The unimaginatively named monad-embed is a toy functional programming language for experimenting with a new way of using monads. Its goals are to make monadic code less verbose and to encourage programmers to use monads in ways that they normally wouldn't consider. It is not so useful for writing pure code because it breaks referential transparency and laziness, so it cannot replace Haskell, but its concepts might be useful in a Haskell-like language.

An example

plusOrMinus = either [plus] [minus];

quadraticFormula = \ a b c ->
    (negate b `plusOrMinus` sqrt (
        (b `times` b) `minus` (4 `times` a `times` c)
        )) `divide` (2 `times` a);

The main idea

Monads are so useful that Haskell programmers often parameterize their code on an underlying monad. mapM and filterM are map and filter parameterized on a monad. Similarly, monad transformers parameterize a monad on another monad.

monad-embed takes this idea the rest of the way by parameterizing everything on a monad by default. In Haskell, every term has a type of kind *; in monad-embed, every term has a flavor, a monad of kind * -> *, in addition to its type. The reduction of the term is described in terms of the return and (>>=) operations of the term's flavor. The details of the conversion process are here.

For example, here is the definition of the filter function:

filter :: (f :: * -> *, a :: *) => {f} (a -> Bool) -> List a -> List a;
filter = \ pred list -> case list of {
    Nil -> Nil;
    Cons x xs -> case pred x of {
        True -> x `Cons` filter pred xs;
        False -> filter pred xs;

Here, f is flavor of filter. The curly braces "{}" in the type signature of filter indicate its flavor.

The important thing to notice about this definition is that it looks like the Haskell definition of filter. Except for the "{f}" bit (and the fact that monad-embed has ugly syntax and lacks kind inference at the moment), the monad-embed definition of filter is identical to the Haskell definition of filter.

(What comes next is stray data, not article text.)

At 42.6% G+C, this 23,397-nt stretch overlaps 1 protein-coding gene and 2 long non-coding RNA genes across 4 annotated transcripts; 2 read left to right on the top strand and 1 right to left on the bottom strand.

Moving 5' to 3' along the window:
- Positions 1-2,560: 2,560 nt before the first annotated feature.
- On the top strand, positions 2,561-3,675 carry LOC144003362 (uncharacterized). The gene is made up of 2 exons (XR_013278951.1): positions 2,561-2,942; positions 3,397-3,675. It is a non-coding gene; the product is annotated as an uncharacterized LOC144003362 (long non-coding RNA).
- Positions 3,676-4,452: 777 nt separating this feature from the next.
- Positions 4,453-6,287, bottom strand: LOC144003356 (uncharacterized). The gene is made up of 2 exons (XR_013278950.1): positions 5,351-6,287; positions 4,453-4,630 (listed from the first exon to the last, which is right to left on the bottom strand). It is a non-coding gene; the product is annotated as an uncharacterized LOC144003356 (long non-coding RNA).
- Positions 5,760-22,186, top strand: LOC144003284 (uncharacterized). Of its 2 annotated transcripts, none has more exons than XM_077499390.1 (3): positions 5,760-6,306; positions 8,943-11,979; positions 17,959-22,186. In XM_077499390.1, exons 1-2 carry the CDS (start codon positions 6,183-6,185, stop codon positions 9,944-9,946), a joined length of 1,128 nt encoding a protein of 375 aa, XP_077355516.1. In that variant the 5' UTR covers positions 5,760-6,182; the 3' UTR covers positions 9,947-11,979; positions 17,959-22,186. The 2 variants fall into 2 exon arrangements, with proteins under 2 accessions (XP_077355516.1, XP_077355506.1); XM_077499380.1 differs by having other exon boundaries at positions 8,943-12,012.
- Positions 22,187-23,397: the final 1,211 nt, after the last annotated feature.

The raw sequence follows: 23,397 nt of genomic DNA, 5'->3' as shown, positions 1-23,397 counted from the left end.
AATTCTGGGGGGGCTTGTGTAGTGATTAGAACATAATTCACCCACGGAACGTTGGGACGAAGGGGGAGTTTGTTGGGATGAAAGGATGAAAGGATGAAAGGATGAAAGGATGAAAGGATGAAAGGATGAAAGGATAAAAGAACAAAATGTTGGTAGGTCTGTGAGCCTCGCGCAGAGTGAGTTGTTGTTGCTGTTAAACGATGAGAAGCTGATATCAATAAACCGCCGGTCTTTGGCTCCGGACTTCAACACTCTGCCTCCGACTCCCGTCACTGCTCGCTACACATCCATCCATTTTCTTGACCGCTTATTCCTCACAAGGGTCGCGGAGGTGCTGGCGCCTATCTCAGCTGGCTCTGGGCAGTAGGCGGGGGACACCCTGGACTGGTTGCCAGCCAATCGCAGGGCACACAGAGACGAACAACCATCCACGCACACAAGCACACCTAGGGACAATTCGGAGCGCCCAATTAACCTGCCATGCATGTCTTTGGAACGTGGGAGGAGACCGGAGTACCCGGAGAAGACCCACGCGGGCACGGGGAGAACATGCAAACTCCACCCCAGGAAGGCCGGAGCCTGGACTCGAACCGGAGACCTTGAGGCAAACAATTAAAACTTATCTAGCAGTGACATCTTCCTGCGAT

Despite being almost as simple to define as Haskell's filter, monad-embed's filter can do everything that Haskell's filterM can do. For example, here is a function to compute power sets using filter and the list monad (in the form of the ZList monad transformer). This example assumes that you understand how to compute power sets using filterM in Haskell.

powerset :: (g :: * -> *, a :: *) => {g} List a -> List (List a);
powerset = \ list -> lazyToStrictList (unwrap [filter chooseBoth list]);

chooseBoth :: (g :: * -> *, a :: *) => {ZList / g} a -> Bool;
chooseBoth = \ foo -> wrap [ZCons True [ZCons False [ZNil]]];

The function chooseBoth is a predicate that both accepts and rejects each element in the list. This is possible because chooseBoth has flavor ZList / g. (The ZList monad transformer is similar to Haskell's ListT; the / operator indicates the composition of a monad transformer with a monad.) The special function wrap turns the explicit nondeterminism of ZCons True [ZCons False [ZNil]] into implicit nondeterminism so that it can be used with filter. The unwrap does the opposite; it converts the implicly nondeterministic filter chooseBoth list into an explicitly nondeterministic ZList value for powerset to return. See the tutorial for a more in-depth explanation.

This way of defining powerset is effectively equivalent to the filterM definition of powerset that Haskell offers, but it does not require a separate monadic version of filter.

More information

Frequently asked questions

Other resources

There's a thread about monad-embed on reddit here.

Slides from my March 2011 talk about monad-embed at the Bay Area Haskell Users' Group are available here (PDF).

Prototype compiler

There is a working compiler available for monad-embed. It is implemented in 3,000 lines of Haskell code. It converts monad-embed source files into Haskell source files, which can then be compiled using ghc. The source code is available here.